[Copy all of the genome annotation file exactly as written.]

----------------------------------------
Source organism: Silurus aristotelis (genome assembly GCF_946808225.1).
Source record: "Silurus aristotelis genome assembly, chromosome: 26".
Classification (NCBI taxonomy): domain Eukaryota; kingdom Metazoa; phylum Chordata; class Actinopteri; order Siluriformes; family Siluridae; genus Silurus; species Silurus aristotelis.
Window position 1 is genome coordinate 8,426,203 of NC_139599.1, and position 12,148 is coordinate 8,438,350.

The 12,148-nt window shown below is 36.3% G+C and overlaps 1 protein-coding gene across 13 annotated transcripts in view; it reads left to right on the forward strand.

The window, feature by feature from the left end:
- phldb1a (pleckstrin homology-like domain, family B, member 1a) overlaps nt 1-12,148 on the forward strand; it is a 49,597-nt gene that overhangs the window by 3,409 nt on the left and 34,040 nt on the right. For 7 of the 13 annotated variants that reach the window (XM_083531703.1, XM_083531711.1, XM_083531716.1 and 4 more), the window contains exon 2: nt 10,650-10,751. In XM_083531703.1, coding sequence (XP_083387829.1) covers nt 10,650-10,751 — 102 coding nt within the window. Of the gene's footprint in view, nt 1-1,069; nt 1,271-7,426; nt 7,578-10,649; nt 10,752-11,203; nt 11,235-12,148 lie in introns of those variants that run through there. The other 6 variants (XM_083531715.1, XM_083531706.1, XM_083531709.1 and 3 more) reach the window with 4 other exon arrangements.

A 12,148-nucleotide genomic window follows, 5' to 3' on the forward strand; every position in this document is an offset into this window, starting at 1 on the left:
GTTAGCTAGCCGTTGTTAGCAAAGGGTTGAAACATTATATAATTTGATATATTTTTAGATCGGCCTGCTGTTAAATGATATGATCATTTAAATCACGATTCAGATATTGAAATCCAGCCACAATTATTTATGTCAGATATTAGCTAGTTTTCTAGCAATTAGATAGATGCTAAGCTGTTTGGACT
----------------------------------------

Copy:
Source organism: Silurus aristotelis (genome assembly GCF_946808225.1).
Source record: "Silurus aristotelis genome assembly, chromosome: 26".
Classification (NCBI taxonomy): domain Eukaryota; kingdom Metazoa; phylum Chordata; class Actinopteri; order Siluriformes; family Siluridae; genus Silurus; species Silurus aristotelis.
Window position 1 is genome coordinate 8,426,203 of NC_139599.1, and position 12,148 is coordinate 8,438,350.

The 12,148-nt window shown below is 36.3% G+C and overlaps 1 protein-coding gene across 13 annotated transcripts in view; it reads left to right on the forward strand.

The window, feature by feature from the left end:
- phldb1a (pleckstrin homology-like domain, family B, member 1a) overlaps nt 1-12,148 on the forward strand; it is a 49,597-nt gene that overhangs the window by 3,409 nt on the left and 34,040 nt on the right. For 7 of the 13 annotated variants that reach the window (XM_083531703.1, XM_083531711.1, XM_083531716.1 and 4 more), the window contains exon 2: nt 10,650-10,751. In XM_083531703.1, coding sequence (XP_083387829.1) covers nt 10,650-10,751 — 102 coding nt within the window. Of the gene's footprint in view, nt 1-1,069; nt 1,271-7,426; nt 7,578-10,649; nt 10,752-11,203; nt 11,235-12,148 lie in introns of those variants that run through there. The other 6 variants (XM_083531715.1, XM_083531706.1, XM_083531709.1 and 3 more) reach the window with 4 other exon arrangements.

A 12,148-nucleotide genomic window follows, 5' to 3' on the forward strand; every position in this document is an offset into this window, starting at 1 on the left:
GTTAGCTAGCCGTTGTTAGCAAAGGGTTGAAACATTATATAATTTGATATATTTTTAGATCGGCCTGCTGTTAAATGATATGATCATTTAAATCACGATTCAGATATTGAAATCCAGCCACAATTATTTATGTCAGATATTAGCTAGTTTTCTAGCAATTAGATAGATGCTAAGCTGTTTGGACT